Thursday, June 9, 2011

Perpetuate Beautiful Days in Your Neighborhood

Although it was Mr. Fred Rogers who created the lyrics “It’s a beautiful day in this neighborhood,” it is Mr. Fred Hayman who deserves honors for his creation of the beautiful retailing neighborhood known as Rodeo Drive in Beverly Hills, California.
     In 1964, when Mr. Hayman opened his shop, Rodeo Drive was a regular city street, with a grocer, a gas station, and a hardware store, not a coherent retailing corridor. Over succeeding years, Mr. Hayman produced what is now a team of merchants and a destination which draws shoppers and their money from throughout the world.
     Your retailing corridor might not include Giorgio Armani, Chanel, Hermes, Dior, Gucci, Prada, and Cartier outlets. Even if it could, they might lack compatibility with the store personality you want to project. Still, there are lessons to learn from Fred Hayman in how to create your own powerhouse neighborhood.
     For Mr. Hayman, the key was hospitality. He sharpened his skills while working at New York’s Waldorf Astoria and then California’s Beverly Hilton. When he opened Giorgio Beverly Hills on Rodeo Drive, he included an oak bar and pool table where men could enjoy themselves while the women in their lives shopped. Soon after he opened his store, he began a practice of offering browsers a glass of Champagne.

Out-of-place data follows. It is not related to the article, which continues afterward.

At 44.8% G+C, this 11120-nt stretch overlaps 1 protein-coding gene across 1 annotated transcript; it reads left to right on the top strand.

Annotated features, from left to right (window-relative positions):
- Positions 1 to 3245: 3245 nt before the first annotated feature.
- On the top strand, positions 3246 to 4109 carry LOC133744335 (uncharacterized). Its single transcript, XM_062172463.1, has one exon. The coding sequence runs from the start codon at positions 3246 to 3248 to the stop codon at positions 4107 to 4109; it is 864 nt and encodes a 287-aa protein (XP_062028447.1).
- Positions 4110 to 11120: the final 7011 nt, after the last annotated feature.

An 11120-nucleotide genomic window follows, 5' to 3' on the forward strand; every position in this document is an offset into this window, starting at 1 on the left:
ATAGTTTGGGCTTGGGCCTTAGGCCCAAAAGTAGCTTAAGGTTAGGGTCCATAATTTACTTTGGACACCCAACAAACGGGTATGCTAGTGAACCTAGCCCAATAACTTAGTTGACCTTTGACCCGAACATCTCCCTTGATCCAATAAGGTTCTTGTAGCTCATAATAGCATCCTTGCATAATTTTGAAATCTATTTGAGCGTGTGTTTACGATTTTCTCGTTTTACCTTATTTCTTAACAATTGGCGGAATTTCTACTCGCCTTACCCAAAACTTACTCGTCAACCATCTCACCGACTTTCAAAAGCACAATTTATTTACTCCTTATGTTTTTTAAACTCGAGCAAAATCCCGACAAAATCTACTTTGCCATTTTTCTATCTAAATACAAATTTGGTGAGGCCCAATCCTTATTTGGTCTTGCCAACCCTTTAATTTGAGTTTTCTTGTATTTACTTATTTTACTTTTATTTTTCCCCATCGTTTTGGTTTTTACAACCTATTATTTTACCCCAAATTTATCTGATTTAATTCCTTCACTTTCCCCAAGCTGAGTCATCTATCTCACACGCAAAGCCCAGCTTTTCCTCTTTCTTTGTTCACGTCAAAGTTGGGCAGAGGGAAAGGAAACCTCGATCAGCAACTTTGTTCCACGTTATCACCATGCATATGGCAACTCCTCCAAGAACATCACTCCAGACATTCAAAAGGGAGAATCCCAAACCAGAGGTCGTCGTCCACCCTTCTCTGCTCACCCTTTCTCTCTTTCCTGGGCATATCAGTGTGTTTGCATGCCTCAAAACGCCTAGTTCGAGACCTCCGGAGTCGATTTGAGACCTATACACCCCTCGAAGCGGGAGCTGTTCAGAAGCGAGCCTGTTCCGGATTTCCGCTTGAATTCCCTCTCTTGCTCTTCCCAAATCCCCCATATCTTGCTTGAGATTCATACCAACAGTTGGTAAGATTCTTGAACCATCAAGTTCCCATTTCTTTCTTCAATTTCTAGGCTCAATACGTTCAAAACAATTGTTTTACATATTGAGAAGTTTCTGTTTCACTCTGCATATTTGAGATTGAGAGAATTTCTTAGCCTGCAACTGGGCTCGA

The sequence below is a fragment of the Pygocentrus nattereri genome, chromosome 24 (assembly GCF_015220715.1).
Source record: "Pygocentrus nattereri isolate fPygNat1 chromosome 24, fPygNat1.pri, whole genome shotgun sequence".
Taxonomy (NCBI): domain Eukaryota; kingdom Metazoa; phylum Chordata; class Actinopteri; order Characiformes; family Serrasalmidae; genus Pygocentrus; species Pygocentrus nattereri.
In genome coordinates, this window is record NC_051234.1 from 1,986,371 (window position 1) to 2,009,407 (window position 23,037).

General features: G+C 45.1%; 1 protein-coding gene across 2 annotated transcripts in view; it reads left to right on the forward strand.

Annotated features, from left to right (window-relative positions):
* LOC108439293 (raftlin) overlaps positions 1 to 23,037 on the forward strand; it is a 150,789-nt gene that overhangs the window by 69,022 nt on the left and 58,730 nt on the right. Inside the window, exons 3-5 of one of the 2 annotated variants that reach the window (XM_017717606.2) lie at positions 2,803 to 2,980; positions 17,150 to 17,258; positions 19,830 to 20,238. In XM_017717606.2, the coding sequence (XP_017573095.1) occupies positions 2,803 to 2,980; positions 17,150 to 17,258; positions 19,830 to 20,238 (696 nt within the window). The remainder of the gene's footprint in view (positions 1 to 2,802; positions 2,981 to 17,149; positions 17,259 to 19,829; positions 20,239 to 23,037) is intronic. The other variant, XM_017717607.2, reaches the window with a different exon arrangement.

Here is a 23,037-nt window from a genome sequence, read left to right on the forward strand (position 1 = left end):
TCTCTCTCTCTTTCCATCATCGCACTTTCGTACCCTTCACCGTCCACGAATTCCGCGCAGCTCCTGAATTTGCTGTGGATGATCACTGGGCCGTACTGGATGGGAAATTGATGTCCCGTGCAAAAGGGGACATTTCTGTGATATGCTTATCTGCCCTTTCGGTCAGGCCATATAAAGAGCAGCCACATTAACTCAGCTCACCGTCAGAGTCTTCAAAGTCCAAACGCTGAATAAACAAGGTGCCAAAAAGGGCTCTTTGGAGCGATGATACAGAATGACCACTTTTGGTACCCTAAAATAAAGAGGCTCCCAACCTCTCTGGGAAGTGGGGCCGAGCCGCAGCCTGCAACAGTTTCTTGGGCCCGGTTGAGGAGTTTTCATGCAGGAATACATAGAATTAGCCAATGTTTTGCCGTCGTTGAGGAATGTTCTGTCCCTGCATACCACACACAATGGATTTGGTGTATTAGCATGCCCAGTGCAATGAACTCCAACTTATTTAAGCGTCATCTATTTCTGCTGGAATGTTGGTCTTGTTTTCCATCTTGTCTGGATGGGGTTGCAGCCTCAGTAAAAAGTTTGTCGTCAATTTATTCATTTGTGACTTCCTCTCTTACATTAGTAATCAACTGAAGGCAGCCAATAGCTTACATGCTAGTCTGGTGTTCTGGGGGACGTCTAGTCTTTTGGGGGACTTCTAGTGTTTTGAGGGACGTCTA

As the district developed, Mr. Hayman formed a committee of the merchants to pay for benches and trees, plus staff to ensure the area was clean and safe. These days on Rodeo Drive, consumers with cameras, who prefer to take photos of shoppers rather than shop themselves, are still welcome. Browsers turn into customers, and in the meantime add the sort of excitement which gives brick-and-mortar stores an edge over online shopping.
     Encourage a good mix of stores in your retailing neighborhood so groups can spend time shopping together. Add amenities so prospective customers feel welcome.
     From the beginning, Mr. Hayman encouraged the Rodeo Drive stores to carry appealing merchandise and provide valuable services that would be difficult to find elsewhere. What can you sell in your store and retailing neighborhood that will draw shoppers from outside your commodity target markets? Distinctiveness gives a retailing corridor an identity consumers will recognize.
     And support your broader community. Mr. Hayman led the Rodeo Drive shopkeepers in contributing generously to the city’s police and fire departments, high school band, and community theater.

For your profitability: Sell Well: What Really Moves Your Shoppers

Click below for more:
Hobnob with Your Neighborhood Retailers
Monitor Your Community Involvement Payoffs

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